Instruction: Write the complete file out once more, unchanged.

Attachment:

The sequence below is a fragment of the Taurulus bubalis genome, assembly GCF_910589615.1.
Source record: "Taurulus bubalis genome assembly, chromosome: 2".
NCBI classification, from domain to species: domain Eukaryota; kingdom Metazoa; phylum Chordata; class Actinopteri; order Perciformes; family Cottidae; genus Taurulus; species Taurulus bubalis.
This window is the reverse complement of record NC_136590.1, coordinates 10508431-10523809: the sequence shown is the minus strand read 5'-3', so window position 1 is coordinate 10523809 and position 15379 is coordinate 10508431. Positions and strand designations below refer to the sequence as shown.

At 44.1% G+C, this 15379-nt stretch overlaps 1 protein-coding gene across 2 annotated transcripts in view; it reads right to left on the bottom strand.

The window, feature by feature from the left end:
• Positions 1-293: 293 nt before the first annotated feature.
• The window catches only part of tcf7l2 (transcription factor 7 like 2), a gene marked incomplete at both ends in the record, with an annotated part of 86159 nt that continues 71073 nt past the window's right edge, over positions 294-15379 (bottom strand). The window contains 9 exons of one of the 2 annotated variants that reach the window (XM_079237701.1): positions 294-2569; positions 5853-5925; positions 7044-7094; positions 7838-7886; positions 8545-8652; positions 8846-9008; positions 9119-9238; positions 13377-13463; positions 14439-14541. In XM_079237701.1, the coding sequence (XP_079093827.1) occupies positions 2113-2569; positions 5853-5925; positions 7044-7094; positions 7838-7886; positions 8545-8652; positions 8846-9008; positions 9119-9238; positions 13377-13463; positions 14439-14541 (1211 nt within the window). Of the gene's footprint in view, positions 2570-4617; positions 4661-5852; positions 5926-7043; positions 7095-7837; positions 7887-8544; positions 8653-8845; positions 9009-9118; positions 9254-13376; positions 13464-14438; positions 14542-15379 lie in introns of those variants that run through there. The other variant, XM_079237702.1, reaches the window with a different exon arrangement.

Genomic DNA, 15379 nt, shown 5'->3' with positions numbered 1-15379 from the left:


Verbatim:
The sequence below is a fragment of the Taurulus bubalis genome, assembly GCF_910589615.1.
Source record: "Taurulus bubalis genome assembly, chromosome: 2".
NCBI classification, from domain to species: domain Eukaryota; kingdom Metazoa; phylum Chordata; class Actinopteri; order Perciformes; family Cottidae; genus Taurulus; species Taurulus bubalis.
This window is the reverse complement of record NC_136590.1, coordinates 10508431-10523809: the sequence shown is the minus strand read 5'-3', so window position 1 is coordinate 10523809 and position 15379 is coordinate 10508431. Positions and strand designations below refer to the sequence as shown.

At 44.1% G+C, this 15379-nt stretch overlaps 1 protein-coding gene across 2 annotated transcripts in view; it reads right to left on the bottom strand.

The window, feature by feature from the left end:
• Positions 1-293: 293 nt before the first annotated feature.
• The window catches only part of tcf7l2 (transcription factor 7 like 2), a gene marked incomplete at both ends in the record, with an annotated part of 86159 nt that continues 71073 nt past the window's right edge, over positions 294-15379 (bottom strand). The window contains 9 exons of one of the 2 annotated variants that reach the window (XM_079237701.1): positions 294-2569; positions 5853-5925; positions 7044-7094; positions 7838-7886; positions 8545-8652; positions 8846-9008; positions 9119-9238; positions 13377-13463; positions 14439-14541. In XM_079237701.1, the coding sequence (XP_079093827.1) occupies positions 2113-2569; positions 5853-5925; positions 7044-7094; positions 7838-7886; positions 8545-8652; positions 8846-9008; positions 9119-9238; positions 13377-13463; positions 14439-14541 (1211 nt within the window). Of the gene's footprint in view, positions 2570-4617; positions 4661-5852; positions 5926-7043; positions 7095-7837; positions 7887-8544; positions 8653-8845; positions 9009-9118; positions 9254-13376; positions 13464-14438; positions 14542-15379 lie in introns of those variants that run through there. The other variant, XM_079237702.1, reaches the window with a different exon arrangement.

Genomic DNA, 15379 nt, shown 5'->3' with positions numbered 1-15379 from the left: